The book cover for Night Broken, the eighth Mercy Thompson urban fantasy novel by New York Times bestselling author Patricia BriggsWe’re delighted to present the beautiful new cover for NIGHT BROKEN, the stunning eighth novel in Patricia Briggs’ Mercy Thompson series. It’s released as a hardback on 4th March next year, and urban fantasy fans are in for a treat! Check out what lies in store . . .

An unexpected phone call heralds a new challenge for Mercy. Her mate Adam’s ex-wife is in trouble, on the run from her new boyfriend. Adam won’t turn away a person in need, but with Christy holed up in Adam’s house, Mercy can’t shake the feeling that something isn’t right.

Soon, Mercy learns that Christy has the farthest thing from good intentions. She wants Adam back and will anything to get him, including turning Adam’s pack against Mercy.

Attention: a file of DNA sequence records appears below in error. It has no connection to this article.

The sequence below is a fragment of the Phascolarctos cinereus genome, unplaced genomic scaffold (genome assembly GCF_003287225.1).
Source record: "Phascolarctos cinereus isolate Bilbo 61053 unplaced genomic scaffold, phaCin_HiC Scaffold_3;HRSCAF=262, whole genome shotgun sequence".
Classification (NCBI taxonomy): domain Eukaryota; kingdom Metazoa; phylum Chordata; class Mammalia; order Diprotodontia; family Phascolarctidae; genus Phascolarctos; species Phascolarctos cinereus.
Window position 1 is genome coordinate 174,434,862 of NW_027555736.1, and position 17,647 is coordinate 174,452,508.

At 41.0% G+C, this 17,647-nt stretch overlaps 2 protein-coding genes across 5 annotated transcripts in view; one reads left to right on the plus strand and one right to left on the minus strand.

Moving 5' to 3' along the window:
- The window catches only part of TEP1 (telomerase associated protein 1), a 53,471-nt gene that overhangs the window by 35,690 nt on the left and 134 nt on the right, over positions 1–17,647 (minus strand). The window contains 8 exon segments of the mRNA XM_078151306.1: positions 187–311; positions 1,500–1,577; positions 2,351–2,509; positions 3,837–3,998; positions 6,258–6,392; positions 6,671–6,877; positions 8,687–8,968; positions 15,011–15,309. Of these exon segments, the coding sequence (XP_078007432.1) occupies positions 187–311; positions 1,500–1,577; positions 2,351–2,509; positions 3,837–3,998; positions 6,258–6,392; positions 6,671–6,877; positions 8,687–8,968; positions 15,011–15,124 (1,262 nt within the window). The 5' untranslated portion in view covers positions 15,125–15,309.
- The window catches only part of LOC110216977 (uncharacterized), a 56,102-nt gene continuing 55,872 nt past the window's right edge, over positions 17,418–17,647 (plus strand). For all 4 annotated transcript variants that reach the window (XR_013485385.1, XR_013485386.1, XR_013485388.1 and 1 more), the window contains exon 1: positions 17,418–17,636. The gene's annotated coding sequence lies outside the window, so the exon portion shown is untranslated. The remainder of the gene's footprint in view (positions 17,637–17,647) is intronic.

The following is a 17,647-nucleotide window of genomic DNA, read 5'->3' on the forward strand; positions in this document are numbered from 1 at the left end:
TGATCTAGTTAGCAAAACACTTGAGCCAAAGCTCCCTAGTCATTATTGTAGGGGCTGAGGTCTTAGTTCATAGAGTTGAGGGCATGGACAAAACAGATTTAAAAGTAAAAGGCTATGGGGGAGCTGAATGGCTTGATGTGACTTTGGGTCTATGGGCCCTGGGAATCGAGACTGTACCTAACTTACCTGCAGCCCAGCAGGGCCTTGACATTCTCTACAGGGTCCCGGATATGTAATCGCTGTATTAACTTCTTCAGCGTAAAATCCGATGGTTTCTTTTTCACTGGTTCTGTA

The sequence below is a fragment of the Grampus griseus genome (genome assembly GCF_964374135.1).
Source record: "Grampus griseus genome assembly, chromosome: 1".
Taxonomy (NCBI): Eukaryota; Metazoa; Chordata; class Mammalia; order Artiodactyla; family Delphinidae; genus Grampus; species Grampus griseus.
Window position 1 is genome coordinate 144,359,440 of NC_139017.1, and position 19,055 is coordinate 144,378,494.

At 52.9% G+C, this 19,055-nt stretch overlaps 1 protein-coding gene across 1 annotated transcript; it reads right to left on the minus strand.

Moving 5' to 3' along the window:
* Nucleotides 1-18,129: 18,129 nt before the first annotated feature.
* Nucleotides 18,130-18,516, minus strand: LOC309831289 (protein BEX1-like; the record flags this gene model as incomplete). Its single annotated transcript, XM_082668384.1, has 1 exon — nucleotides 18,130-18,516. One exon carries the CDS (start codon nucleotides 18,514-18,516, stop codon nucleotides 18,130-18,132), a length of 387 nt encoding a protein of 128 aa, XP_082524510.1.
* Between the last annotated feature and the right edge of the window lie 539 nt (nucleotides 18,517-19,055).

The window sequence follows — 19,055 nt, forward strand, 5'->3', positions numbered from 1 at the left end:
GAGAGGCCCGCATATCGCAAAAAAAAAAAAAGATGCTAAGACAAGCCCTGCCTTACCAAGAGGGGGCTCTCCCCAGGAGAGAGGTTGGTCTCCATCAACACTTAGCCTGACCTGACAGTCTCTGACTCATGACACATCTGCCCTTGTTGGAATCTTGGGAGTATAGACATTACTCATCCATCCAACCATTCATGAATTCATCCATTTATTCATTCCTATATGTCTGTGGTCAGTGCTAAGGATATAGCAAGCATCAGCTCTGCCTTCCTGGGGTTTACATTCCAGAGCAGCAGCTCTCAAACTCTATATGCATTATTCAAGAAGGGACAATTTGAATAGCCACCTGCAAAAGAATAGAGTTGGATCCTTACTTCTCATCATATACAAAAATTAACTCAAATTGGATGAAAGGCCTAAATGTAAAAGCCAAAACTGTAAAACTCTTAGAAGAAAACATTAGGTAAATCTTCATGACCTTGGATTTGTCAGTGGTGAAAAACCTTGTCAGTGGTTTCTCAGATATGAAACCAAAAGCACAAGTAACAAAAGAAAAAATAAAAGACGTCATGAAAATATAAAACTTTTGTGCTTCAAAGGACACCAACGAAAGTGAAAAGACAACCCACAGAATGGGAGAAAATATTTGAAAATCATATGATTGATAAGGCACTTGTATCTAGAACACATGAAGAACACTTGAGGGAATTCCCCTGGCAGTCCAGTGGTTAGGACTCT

On top of this, there’s an even more dangerous threat circling. Christy’s ex is more than a bad man – in fact, he may not be human at all. As the bodies pile up, Mercy must put her personal troubles aside to face a creature with the power to tear her world apart.

The book cover for Aralorn: Masques and Wolfsbane, a fantasy novel from the New York Times bestselling author of the Mercy Thompson urban fantasy novels Patricia BriggsIf you’re new to Patricia Briggs, you can get hold of other books in the Mercy Thompson series right now – they begin with MOON CALLED (UK |ANZ). And if you’ve already devoured both this and Patricia Briggs’ other urban fantasy series Alpha and Omega, there’s something new you can try too: check out ARALORN (UK | ANZ), the tale of a noble, shapeshifter and spy . . .

Read an excerpt from A DANCE OF CLOAKS by David Dalglish

OctoberAssassin or protector; every choice has its consequences.